Thursday, 5 March 2015

Countdown to Waterloo - 105 days

Two hundred years ago today, one of the French king's bodyguards, Col Marie Antoine de Reiset, wrote in his journal:
An astounding piece of news arrived yesterday. We learnt, by Telegraph, that Bonaparte had landed at Cannes, near Frejus.
[The 'telegraph' referred to here was a system of semaphore. A reader has pointed out, entirely correctly, that the electric telegraph was not yet invented.]

By this time, Napoleon was already well on his way north, heading toward Paris, albeit by a circuitous route, designed to avoid areas that he believed were likely to be loyal to the king.

Two hundred years later, and my focus slips briefly away from Waterloo, as today marks the publication on Kindle of the new edition of Cawnpore. (The paperback will be out in a few days.)

Accent are now publishing four of my books, with Burke at Waterloo on the way. Check out the new page header, which celebrates with pictures of all five covers.

There's so much going on, I find it difficult to keep track. I hope you don't. All I'm asking you to do is click HERE and that should take you to Amazon, where you buy the Kindle version of Cawnpore. (Thanks to the magic of technology, this link should work whether you're in the US or UK or, indeed, anywhere else. Let me know if it doesn't.)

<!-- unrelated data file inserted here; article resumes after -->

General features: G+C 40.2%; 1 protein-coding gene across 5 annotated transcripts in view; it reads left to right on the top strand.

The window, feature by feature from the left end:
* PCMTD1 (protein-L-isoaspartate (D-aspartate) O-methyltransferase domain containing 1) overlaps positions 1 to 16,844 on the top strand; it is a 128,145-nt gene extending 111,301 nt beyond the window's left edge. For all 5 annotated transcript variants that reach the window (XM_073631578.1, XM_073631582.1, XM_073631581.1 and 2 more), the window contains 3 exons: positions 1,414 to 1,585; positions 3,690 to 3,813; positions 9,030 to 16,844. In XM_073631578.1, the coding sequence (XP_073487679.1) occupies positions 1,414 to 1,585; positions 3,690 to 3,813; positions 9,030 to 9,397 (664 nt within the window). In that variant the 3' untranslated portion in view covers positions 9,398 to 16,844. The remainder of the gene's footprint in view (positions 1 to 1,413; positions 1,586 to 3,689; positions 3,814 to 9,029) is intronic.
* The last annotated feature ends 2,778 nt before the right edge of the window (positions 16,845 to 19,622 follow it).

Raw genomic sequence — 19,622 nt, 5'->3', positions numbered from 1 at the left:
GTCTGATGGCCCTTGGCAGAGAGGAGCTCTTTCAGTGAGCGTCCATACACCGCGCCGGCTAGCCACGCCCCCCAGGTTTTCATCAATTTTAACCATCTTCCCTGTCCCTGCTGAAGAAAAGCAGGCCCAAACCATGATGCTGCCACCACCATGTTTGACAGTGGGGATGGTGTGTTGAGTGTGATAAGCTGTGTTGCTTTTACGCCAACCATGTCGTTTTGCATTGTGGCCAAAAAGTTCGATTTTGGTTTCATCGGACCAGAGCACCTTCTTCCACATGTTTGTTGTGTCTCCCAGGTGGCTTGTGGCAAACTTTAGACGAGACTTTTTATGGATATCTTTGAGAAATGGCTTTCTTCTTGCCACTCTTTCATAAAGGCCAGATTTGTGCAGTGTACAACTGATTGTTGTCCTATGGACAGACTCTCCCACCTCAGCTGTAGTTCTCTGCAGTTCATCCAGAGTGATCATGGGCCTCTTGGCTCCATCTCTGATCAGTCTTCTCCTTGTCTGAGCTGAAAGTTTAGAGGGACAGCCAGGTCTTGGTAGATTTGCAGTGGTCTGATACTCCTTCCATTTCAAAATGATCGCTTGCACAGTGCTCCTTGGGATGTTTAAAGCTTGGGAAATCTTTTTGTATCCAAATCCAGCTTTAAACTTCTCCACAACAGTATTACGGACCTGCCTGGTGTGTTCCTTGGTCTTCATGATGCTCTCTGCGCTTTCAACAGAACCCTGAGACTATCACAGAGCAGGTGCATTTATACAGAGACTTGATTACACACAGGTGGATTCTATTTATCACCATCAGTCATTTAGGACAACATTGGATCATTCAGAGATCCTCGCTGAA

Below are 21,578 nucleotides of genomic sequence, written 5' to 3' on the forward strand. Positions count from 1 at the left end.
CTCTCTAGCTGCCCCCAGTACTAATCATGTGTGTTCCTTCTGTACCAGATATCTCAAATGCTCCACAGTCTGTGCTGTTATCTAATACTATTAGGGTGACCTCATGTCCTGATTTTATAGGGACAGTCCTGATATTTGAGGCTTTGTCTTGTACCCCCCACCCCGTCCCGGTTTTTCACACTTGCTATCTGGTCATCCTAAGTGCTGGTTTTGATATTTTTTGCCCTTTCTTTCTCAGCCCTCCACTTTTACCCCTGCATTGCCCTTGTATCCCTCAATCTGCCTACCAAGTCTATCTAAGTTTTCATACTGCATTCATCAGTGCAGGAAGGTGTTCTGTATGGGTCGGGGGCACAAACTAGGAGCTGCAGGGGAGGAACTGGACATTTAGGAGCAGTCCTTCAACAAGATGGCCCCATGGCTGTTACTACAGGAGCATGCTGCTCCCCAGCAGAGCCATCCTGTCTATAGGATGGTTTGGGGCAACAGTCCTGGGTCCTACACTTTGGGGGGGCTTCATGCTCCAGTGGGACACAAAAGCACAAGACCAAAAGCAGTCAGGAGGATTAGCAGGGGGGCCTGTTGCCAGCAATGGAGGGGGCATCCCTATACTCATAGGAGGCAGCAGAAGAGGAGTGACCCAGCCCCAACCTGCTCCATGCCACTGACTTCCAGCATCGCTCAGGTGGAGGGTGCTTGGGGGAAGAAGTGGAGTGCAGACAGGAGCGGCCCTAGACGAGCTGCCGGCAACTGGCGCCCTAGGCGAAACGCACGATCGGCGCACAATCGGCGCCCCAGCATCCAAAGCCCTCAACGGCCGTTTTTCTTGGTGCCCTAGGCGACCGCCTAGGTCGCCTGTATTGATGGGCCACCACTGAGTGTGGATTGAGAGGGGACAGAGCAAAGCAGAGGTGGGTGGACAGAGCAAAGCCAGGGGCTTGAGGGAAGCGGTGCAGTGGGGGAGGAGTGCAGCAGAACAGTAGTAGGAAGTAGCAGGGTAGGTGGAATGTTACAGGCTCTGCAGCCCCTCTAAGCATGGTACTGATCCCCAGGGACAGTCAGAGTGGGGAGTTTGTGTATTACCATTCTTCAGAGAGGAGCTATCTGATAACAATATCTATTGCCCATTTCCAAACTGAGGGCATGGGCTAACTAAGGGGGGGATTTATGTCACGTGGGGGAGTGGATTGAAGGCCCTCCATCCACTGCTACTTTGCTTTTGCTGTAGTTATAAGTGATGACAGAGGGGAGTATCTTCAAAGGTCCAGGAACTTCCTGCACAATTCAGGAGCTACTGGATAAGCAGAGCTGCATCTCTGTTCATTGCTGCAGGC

Please do give Cawnpore a try. It's not a particularly cheery read (it's almost certain to make you cry), but of all my books, it's the one I'm most proud of.

There'll be more about Napoleon's march on Paris in the next couple of days. Until then, get started on Cawnpore.


  1. Telegraph wasn't invented until 1837.

    1. I'm quoting from a translation. It could have meant some form of semaphore. Thank you for pointing it out, though.

    2. This comment has been removed by the author.

    3. I was interested enough in this to check the use of the word 'telegraph'. It was first used for a system of semaphore developed in France in the late 18th century. Mystery solved!